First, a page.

Midwives have long stated their position as being the optimum providers for low-risk pregnancies and that their work impacts and improves birth outcomes for American women in a positive way. Where women have the education, support and financial means, they are availing themselves of this choice in larger numbers every year. But where they don’t, just stating that midwifery care is the answer without supporting practical means to access such care is disingenuous at best. If midwives truly wish to address these issues, then concerted efforts need to be focused around reaching more women of all races and ethnicities and ensuring access to our evidenced-based models of care. The best way to do that is to diversify midwifery through training, encouragement and support of students and midwives of color who are willing to serve all communities throughout the United States.
Ms. Penwell’s Grand Challenge, her call to action, allows us to be able to answer her by following these practical, doable steps—all of which can be taken immediately.
So, what can you do?
1. Raise Awareness
- Acknowledge the problem is real and that it exists.
- Know the perinatal outcomes for your county, state or region.
- Raise awareness throughout your networks and become an authority on the disparities in your area.
2. Support Your Midwifery School or Program (Including Overseas Clinical Sites)
- Find out if your alma mater or your current midwifery school has a scholarship program for a midwife (midwives) of color and let them know why you support them.
Find out why not, if that is the case, and be prepared to support that changing.
Find out what it would take for it to happen, if necessary. Who would you have to speak to? Is a meeting in order? Who and where are your supporters for this change? What would it cost? etc.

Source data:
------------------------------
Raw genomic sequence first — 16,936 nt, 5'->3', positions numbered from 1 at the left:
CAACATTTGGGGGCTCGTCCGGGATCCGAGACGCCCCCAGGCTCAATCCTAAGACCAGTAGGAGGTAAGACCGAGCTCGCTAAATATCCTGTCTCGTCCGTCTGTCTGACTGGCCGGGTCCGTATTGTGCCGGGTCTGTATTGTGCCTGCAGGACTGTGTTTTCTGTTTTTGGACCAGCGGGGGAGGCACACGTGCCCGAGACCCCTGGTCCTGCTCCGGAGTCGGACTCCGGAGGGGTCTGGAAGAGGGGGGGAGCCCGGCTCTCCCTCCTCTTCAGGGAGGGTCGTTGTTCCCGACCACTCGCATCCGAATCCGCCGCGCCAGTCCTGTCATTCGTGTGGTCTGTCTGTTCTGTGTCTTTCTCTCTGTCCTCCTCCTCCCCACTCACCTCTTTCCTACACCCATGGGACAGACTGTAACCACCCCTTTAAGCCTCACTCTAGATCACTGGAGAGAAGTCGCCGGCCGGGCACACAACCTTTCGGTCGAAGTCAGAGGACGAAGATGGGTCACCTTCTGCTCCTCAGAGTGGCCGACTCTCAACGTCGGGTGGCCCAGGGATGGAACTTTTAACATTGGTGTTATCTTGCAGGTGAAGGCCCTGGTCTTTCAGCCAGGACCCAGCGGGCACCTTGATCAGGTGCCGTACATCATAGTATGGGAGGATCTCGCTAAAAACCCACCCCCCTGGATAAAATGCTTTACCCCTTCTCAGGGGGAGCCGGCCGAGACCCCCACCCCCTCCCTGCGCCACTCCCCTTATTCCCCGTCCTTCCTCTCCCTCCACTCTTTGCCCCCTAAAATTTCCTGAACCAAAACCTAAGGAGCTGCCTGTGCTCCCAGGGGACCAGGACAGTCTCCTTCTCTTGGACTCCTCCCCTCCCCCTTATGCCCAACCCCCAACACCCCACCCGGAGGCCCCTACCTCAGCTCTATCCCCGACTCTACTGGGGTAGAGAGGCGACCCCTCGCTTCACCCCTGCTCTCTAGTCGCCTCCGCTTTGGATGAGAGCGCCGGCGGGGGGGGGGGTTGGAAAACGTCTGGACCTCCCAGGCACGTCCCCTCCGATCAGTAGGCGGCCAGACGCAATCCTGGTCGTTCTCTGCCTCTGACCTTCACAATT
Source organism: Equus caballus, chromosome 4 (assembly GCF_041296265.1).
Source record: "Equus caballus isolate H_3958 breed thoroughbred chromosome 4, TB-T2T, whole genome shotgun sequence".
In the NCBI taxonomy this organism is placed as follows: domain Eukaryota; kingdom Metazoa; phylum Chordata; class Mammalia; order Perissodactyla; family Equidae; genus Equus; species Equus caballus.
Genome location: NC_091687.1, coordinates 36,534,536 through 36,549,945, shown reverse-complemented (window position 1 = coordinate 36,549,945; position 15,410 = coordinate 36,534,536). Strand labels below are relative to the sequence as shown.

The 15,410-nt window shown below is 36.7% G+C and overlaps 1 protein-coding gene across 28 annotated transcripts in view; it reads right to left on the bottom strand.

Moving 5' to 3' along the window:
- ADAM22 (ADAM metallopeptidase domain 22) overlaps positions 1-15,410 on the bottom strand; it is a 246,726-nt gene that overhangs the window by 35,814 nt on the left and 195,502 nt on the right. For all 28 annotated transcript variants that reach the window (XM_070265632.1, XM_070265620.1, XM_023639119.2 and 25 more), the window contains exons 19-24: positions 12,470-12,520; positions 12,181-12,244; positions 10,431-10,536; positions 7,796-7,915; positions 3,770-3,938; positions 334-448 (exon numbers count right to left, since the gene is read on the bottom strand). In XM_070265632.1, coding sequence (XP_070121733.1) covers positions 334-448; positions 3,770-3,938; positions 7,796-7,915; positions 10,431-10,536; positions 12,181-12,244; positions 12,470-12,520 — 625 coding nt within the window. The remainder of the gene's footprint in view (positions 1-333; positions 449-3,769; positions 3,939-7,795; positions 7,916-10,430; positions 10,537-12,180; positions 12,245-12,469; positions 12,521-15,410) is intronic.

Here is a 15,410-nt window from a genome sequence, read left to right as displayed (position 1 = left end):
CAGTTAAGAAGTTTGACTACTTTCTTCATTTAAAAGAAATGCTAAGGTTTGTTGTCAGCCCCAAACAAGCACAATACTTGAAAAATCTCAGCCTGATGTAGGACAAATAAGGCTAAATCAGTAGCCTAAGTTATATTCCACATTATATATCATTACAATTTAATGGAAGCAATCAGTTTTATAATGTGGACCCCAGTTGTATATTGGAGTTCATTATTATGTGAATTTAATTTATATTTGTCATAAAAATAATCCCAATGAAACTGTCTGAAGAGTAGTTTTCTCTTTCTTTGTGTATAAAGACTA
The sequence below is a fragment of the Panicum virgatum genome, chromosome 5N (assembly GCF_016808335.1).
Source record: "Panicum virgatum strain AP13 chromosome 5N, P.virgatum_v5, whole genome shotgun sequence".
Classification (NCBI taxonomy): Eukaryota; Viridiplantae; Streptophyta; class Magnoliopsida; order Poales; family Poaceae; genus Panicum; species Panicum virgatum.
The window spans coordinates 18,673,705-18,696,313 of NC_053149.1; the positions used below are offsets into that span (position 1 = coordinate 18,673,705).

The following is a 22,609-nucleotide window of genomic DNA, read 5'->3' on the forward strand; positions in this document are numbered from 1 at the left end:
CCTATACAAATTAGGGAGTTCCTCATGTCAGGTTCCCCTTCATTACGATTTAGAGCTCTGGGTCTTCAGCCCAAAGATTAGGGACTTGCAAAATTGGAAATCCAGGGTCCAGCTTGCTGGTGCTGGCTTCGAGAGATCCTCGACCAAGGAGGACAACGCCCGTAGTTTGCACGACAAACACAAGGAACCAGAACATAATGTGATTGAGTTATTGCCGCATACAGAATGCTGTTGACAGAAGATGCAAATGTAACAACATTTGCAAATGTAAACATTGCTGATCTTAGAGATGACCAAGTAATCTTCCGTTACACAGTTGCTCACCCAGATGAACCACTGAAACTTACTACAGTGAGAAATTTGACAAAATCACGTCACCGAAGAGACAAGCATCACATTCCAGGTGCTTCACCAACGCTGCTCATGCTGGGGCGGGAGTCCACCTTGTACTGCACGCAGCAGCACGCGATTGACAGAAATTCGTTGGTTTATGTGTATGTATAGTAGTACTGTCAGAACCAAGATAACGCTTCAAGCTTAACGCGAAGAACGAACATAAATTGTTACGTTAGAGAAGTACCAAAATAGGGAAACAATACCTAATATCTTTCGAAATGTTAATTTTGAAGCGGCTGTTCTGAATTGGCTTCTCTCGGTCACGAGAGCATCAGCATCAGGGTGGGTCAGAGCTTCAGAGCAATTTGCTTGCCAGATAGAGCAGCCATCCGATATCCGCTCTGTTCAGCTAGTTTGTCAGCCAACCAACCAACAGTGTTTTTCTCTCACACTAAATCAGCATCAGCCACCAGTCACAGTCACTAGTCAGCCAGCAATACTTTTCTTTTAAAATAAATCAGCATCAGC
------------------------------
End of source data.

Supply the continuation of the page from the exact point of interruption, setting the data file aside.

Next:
- Create a scholarship fund from scratch or partner with existing funders. The scholarship recipients will need financial assistance with books, equipment, additional fees and computer software in order to be able to fully participate; if the scholarship is to an overseas site, funds will need to be raised for travel expenses. Contact your local midwifery organization and get your organization to financially underwrite these additional costs the scholarship does not cover.
- Raise additional funds to ensure that your midwifery school or program has a robust library of books, tapes, movies and other resources that address issues of diversity and birthing issues of peoples of color.
- Lead the speaker’s committee for your school to find (and pay the expenses of) speakers of color to speak on various topics pertaining to the entire global world of midwifery.
- Encourage your school to hire lecturers, teachers, assistant professors, advisors, counselors and staff of color. Their input and sheer presence can substantially improve the quality of your program. In addition, the students of color will have an anchor, a friendly face, a comrade and an oasis/refuge with them. Do not invite students of color and then fail to provide them with the financial, social and emotional support to flourish and complete your program and become midwives. In other words, accept this challenge with the zeal and wholehearted commitment it demands for it to succeed!
3. Be a Support
- Be a donor.
- Be a preceptor.
- Be a mentor.
- Be a placeholder.
- It’s not that complicated, but it is a matter of life and death.
Claudia Booker, CPM, is a homebirth midwife and activist in the Washington, DC, metro area. birthinghandsdc.com
Jennie Joseph, CPM, LM, is director of the Commonsense Midwifery School and The Birth Place Birth Center in Winter Garden, Florida, and innovator of the JJ Way. jenniejoseph.com